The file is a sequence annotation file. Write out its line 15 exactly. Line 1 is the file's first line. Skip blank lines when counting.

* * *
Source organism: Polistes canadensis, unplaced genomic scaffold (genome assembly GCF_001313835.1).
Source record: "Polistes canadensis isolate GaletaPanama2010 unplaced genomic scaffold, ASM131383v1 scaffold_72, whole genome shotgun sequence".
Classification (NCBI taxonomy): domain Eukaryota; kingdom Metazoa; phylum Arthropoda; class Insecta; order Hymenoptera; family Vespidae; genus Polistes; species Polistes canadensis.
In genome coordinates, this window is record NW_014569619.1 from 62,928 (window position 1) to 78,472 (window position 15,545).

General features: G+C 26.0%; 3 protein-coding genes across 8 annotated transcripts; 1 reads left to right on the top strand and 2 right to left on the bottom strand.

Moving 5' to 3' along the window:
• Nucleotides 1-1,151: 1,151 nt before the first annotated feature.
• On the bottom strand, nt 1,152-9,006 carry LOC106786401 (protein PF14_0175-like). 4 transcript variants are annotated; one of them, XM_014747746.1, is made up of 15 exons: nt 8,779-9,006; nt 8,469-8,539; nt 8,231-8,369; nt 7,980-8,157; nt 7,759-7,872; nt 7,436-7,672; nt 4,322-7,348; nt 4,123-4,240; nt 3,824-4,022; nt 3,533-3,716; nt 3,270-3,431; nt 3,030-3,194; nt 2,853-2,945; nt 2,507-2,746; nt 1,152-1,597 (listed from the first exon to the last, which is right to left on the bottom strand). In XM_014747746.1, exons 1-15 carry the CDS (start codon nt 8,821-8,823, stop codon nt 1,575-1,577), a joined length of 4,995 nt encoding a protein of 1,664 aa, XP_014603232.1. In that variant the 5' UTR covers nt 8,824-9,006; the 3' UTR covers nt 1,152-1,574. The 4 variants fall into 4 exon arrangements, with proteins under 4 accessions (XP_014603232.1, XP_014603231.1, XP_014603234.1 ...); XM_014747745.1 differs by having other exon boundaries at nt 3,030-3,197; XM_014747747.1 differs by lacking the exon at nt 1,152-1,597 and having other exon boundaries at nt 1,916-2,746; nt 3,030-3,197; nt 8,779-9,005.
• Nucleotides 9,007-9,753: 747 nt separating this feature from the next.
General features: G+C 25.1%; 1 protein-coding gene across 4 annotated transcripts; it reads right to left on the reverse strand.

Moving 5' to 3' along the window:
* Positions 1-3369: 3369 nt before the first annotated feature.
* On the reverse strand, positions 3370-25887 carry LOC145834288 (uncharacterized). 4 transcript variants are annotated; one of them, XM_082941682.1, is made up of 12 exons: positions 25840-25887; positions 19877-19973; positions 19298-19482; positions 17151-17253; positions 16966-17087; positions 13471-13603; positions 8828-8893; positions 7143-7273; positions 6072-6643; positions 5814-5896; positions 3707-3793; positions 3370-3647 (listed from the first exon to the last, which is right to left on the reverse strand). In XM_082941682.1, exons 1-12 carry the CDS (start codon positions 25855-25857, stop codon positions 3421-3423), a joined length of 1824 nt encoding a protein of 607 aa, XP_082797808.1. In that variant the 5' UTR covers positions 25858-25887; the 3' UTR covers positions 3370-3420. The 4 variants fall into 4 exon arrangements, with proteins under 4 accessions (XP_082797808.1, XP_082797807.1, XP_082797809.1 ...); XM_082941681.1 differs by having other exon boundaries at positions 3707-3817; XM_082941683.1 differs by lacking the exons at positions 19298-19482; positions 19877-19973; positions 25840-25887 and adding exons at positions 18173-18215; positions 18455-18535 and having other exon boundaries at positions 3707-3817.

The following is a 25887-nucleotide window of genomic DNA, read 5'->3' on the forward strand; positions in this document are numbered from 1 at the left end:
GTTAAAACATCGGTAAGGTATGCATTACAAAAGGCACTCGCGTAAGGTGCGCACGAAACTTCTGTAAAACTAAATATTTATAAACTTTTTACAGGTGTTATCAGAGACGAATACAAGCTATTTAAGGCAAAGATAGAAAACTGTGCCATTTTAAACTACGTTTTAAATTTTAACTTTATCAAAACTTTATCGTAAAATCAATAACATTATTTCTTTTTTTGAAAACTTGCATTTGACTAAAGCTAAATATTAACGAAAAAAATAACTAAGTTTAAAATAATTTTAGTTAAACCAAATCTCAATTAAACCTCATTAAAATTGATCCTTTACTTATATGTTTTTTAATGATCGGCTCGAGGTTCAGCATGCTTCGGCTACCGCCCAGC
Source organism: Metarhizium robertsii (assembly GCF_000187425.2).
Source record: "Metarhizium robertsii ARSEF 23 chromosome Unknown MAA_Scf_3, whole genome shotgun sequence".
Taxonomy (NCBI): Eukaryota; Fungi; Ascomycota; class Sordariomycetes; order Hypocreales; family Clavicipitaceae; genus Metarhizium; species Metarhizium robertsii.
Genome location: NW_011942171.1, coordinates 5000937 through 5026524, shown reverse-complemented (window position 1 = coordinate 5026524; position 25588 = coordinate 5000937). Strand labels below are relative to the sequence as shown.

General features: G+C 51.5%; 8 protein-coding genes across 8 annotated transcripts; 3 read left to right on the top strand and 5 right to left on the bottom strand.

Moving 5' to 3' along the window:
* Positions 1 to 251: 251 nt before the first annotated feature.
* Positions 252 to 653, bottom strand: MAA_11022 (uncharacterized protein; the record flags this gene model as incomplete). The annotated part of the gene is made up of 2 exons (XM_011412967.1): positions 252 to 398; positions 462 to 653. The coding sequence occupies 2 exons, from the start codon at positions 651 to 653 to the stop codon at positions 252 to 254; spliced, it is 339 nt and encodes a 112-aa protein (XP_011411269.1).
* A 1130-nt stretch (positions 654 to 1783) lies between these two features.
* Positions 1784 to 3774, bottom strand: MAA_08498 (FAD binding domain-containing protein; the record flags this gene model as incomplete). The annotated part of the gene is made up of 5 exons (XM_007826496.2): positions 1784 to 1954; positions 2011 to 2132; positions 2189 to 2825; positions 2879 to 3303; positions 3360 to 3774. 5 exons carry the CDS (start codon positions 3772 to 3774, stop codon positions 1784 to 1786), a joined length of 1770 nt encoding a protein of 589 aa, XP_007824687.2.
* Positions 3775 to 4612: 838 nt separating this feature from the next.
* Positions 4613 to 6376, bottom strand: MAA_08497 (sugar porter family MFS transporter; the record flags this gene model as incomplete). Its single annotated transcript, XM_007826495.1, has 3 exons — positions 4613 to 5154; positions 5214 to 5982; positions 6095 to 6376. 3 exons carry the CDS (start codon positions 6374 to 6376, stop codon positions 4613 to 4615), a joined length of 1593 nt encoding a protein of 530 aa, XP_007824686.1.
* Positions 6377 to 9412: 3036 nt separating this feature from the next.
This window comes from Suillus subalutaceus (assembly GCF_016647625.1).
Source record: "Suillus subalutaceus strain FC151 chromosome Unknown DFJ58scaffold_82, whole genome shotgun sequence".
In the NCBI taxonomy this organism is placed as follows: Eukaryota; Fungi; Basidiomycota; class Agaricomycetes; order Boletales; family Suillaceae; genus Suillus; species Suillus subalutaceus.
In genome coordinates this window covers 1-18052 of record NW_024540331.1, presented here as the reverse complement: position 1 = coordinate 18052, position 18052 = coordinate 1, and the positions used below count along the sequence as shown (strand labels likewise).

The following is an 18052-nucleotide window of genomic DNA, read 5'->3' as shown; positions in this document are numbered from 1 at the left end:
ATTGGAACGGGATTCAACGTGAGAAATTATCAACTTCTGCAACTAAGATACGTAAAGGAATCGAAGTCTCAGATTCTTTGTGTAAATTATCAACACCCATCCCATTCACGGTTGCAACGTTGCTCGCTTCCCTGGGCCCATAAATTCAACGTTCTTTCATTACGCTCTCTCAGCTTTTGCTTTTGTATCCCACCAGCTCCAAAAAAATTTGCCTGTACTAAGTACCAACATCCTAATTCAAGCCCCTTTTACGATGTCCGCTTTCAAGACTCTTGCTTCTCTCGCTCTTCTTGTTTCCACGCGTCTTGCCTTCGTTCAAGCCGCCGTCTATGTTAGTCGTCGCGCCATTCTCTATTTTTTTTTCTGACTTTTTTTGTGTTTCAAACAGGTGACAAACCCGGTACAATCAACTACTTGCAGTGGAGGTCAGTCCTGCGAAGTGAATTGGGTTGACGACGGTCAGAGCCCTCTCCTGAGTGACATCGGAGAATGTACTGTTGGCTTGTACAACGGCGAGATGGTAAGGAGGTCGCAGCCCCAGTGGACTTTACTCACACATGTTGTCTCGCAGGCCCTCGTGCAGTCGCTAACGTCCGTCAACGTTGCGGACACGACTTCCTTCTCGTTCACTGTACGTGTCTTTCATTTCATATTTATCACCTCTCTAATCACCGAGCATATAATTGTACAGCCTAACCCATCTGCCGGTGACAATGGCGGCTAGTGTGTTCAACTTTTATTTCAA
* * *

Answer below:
GTTAAAACATCGGTAAGGTATGCATTACAAAAGGCACTCGCGTAAGGTGCGCACGAAACTTCTGTAAAACTAAATATTTATAAACTTTTTACAGGTGTTATCAGAGACGAATACAAGCTATTTAAGGCAAAGATAGAAAACTGTGCCATTTTAAACTACGTTTTAAATTTTAACTTTATCAAAACTTTATCGTAAAATCAATAACATTATTTCTTTTTTTGAAAACTTGCATTTGACTAAAGCTAAATATTAACGAAAAAAATAACTAAGTTTAAAATAATTTTAGTTAAACCAAATCTCAATTAAACCTCATTAAAATTGATCCTTTACTTATATGTTTTTTAATGATCGGCTCGAGGTTCAGCATGCTTCGGCTACCGCCCAGC